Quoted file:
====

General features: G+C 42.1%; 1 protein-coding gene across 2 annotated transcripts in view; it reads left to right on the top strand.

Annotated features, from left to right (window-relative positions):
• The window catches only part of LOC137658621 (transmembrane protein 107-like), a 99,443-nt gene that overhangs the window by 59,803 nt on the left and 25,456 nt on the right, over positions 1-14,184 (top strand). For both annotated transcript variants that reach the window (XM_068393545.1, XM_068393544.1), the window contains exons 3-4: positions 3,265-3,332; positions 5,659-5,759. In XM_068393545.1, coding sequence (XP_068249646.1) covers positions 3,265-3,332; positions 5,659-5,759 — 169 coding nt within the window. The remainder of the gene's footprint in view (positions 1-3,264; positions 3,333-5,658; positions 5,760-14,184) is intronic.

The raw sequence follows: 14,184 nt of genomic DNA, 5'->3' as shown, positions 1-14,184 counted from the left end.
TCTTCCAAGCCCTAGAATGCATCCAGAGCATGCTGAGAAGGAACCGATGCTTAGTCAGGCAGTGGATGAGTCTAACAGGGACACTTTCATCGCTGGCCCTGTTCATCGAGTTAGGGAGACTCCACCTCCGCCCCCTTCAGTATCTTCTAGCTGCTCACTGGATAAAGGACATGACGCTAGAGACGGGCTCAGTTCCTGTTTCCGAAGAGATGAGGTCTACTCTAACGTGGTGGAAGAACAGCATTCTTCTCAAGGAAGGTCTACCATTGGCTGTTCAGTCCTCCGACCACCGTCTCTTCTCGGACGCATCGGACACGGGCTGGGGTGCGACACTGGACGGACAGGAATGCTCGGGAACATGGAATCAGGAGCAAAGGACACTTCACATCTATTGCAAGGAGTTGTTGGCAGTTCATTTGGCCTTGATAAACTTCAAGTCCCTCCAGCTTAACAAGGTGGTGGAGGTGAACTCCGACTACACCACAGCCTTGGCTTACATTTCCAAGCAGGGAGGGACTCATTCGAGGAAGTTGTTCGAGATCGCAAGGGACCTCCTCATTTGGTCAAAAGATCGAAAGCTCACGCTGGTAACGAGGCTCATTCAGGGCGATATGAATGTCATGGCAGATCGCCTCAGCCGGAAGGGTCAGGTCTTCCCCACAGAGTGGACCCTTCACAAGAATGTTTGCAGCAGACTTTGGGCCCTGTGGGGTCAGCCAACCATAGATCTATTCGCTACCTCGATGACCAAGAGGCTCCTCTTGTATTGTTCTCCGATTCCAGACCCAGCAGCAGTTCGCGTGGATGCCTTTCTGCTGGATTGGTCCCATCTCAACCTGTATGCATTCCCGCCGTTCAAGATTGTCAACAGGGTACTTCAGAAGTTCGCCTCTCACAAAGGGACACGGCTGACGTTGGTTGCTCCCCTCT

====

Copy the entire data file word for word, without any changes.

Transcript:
General features: G+C 42.1%; 1 protein-coding gene across 2 annotated transcripts in view; it reads left to right on the top strand.

Annotated features, from left to right (window-relative positions):
• The window catches only part of LOC137658621 (transmembrane protein 107-like), a 99,443-nt gene that overhangs the window by 59,803 nt on the left and 25,456 nt on the right, over positions 1-14,184 (top strand). For both annotated transcript variants that reach the window (XM_068393545.1, XM_068393544.1), the window contains exons 3-4: positions 3,265-3,332; positions 5,659-5,759. In XM_068393545.1, coding sequence (XP_068249646.1) covers positions 3,265-3,332; positions 5,659-5,759 — 169 coding nt within the window. The remainder of the gene's footprint in view (positions 1-3,264; positions 3,333-5,658; positions 5,760-14,184) is intronic.

The raw sequence follows: 14,184 nt of genomic DNA, 5'->3' as shown, positions 1-14,184 counted from the left end.
TCTTCCAAGCCCTAGAATGCATCCAGAGCATGCTGAGAAGGAACCGATGCTTAGTCAGGCAGTGGATGAGTCTAACAGGGACACTTTCATCGCTGGCCCTGTTCATCGAGTTAGGGAGACTCCACCTCCGCCCCCTTCAGTATCTTCTAGCTGCTCACTGGATAAAGGACATGACGCTAGAGACGGGCTCAGTTCCTGTTTCCGAAGAGATGAGGTCTACTCTAACGTGGTGGAAGAACAGCATTCTTCTCAAGGAAGGTCTACCATTGGCTGTTCAGTCCTCCGACCACCGTCTCTTCTCGGACGCATCGGACACGGGCTGGGGTGCGACACTGGACGGACAGGAATGCTCGGGAACATGGAATCAGGAGCAAAGGACACTTCACATCTATTGCAAGGAGTTGTTGGCAGTTCATTTGGCCTTGATAAACTTCAAGTCCCTCCAGCTTAACAAGGTGGTGGAGGTGAACTCCGACTACACCACAGCCTTGGCTTACATTTCCAAGCAGGGAGGGACTCATTCGAGGAAGTTGTTCGAGATCGCAAGGGACCTCCTCATTTGGTCAAAAGATCGAAAGCTCACGCTGGTAACGAGGCTCATTCAGGGCGATATGAATGTCATGGCAGATCGCCTCAGCCGGAAGGGTCAGGTCTTCCCCACAGAGTGGACCCTTCACAAGAATGTTTGCAGCAGACTTTGGGCCCTGTGGGGTCAGCCAACCATAGATCTATTCGCTACCTCGATGACCAAGAGGCTCCTCTTGTATTGTTCTCCGATTCCAGACCCAGCAGCAGTTCGCGTGGATGCCTTTCTGCTGGATTGGTCCCATCTCAACCTGTATGCATTCCCGCCGTTCAAGATTGTCAACAGGGTACTTCAGAAGTTCGCCTCTCACAAAGGGACACGGCTGACGTTGGTTGCTCCCCTCT